The answer to this query depends on certain factors.
There is a legal term known as vicarious liability, which basically means that because of your parent-child relationship, blame for your child’s actions can be passed on to you. Here are some examples of when vicarious ability applies to parents.
- If you tell your child to harm or cause pain to someone else (like yelling at your teenage son to punch an opposing player on a Henderson soccer field).
- If you give a dangerous item (like a pistol, book of matches, or hand saw) to your child, and it’s obvious that he or she is too young, unskilled, or uninformed to appreciate its dangers, and he or she injures someone else with that item (like giving an icepick to your 18-month old daughter who takes it to a Pahrump daycare center and stabs another toddler with it).
- If you let your child perform a task or participate in an activity, and it’s obvious that he or she is too young, unskilled, or uninformed to appreciate its dangers, and he or she proceeds to injure someone else (like letting your eight-year old son drive your pickup truck on a Clark County road, and he runs over an elderly woman crossing the roadway).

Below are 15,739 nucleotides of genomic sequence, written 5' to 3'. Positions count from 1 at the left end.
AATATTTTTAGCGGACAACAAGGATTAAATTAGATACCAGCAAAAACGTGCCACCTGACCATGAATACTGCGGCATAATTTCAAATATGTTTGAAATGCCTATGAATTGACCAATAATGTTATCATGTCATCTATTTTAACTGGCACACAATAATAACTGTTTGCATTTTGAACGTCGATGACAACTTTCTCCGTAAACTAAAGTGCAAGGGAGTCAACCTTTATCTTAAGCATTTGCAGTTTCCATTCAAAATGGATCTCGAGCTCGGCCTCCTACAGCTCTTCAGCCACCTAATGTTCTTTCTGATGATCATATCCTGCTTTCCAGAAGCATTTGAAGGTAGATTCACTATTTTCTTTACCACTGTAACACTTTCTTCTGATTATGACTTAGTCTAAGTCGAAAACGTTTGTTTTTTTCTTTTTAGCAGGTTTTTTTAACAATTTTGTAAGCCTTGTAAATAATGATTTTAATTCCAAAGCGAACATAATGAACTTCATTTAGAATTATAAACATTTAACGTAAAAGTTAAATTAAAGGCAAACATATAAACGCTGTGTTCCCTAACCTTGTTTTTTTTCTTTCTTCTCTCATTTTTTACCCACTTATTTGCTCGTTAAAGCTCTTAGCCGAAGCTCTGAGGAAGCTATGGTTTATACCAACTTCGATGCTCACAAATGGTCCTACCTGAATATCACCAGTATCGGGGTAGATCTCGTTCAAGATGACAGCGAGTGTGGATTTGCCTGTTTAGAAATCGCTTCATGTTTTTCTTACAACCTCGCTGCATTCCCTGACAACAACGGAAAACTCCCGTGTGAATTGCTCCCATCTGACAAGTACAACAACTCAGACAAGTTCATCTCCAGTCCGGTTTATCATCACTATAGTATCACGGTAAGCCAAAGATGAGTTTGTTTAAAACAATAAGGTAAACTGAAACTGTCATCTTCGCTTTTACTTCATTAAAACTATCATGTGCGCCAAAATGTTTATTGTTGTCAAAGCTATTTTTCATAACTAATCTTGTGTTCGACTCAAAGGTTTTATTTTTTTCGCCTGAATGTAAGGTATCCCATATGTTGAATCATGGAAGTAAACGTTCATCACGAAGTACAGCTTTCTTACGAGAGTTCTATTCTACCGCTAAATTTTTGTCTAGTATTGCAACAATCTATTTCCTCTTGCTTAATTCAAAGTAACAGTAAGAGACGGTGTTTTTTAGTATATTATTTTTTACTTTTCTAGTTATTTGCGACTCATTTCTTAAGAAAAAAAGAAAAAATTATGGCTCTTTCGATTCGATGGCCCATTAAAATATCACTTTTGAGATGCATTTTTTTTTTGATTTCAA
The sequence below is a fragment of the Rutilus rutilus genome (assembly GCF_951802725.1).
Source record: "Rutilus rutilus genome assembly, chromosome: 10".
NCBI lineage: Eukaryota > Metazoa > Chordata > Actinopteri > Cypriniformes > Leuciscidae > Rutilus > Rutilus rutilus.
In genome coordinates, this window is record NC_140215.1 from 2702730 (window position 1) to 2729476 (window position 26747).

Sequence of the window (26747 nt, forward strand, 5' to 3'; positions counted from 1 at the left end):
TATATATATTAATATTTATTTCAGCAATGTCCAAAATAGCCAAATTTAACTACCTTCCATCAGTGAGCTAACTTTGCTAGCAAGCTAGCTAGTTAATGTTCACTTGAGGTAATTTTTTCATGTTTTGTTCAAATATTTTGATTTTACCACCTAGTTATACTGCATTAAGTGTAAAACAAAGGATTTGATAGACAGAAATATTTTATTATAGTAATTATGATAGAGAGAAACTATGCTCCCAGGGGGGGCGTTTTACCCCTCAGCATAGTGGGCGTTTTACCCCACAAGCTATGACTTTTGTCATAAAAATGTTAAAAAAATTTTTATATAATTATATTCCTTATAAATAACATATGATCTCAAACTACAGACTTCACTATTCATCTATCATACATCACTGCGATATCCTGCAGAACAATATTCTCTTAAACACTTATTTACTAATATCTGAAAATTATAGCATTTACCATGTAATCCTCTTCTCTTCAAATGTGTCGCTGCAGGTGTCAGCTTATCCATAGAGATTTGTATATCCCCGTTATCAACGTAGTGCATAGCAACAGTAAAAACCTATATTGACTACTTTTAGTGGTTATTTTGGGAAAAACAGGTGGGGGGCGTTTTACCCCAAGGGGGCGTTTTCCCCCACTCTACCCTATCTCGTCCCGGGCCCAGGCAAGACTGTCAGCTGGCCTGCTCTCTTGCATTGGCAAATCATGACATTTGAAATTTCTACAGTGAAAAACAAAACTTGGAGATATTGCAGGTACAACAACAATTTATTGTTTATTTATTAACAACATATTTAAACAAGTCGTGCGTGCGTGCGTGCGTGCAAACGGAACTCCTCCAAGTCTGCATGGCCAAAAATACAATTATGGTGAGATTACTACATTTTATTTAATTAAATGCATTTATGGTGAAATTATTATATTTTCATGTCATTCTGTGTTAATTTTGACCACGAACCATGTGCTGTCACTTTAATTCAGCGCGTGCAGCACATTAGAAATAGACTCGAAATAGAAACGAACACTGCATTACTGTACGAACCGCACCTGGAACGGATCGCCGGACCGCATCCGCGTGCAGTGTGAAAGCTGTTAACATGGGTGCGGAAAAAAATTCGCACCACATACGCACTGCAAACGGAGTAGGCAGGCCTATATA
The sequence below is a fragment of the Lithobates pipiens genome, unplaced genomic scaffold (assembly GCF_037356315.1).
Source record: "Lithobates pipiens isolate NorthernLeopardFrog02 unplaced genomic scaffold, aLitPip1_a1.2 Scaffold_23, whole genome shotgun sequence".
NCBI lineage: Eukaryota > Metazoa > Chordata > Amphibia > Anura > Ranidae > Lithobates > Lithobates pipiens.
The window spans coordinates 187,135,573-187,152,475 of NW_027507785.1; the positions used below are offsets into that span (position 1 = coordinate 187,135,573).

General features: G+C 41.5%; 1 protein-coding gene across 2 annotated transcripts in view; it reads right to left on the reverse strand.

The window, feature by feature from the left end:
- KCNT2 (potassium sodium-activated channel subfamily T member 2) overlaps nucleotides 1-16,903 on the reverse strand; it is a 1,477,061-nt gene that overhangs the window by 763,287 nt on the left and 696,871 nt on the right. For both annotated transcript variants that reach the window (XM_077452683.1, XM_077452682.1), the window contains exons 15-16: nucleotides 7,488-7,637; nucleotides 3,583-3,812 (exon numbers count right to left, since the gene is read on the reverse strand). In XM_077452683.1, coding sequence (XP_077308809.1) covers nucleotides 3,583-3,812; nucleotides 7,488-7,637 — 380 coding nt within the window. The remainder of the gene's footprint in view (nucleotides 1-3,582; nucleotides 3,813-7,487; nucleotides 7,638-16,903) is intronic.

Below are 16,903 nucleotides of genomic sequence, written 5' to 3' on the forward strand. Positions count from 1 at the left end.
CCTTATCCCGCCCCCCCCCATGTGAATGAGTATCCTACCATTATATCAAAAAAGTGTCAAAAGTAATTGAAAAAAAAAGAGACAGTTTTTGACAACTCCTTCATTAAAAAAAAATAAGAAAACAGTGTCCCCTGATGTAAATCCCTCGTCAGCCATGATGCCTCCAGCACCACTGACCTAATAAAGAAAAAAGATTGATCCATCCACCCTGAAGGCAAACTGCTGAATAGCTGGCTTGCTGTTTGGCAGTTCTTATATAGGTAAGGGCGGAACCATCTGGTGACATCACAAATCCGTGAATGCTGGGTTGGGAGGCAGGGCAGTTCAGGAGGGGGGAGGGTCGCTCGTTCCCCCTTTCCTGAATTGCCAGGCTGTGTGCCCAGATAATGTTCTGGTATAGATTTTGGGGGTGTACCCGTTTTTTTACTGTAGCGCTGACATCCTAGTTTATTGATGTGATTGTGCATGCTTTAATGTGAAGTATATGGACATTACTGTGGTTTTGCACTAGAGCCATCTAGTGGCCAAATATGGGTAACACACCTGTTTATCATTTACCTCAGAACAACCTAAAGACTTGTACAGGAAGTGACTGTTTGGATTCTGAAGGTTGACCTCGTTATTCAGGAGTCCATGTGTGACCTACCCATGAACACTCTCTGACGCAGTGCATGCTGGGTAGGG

- If you have knowledge of your child’s previous dangerous behavior, but still put him or her in a similar situation and he or she injures someone else (like leaving your 12-year old daughter, who has been diagnosed with pyromania, in your elderly neighbor’s house with the fire burning in the fireplace – and she sets the house on fire, killing the neighbor).
On the other hand, if you think that someone else’s child is responsible for injuries to you or someone you love, and that the parents are ultimately responsible, be sure to contact a personal injury attorney immediately.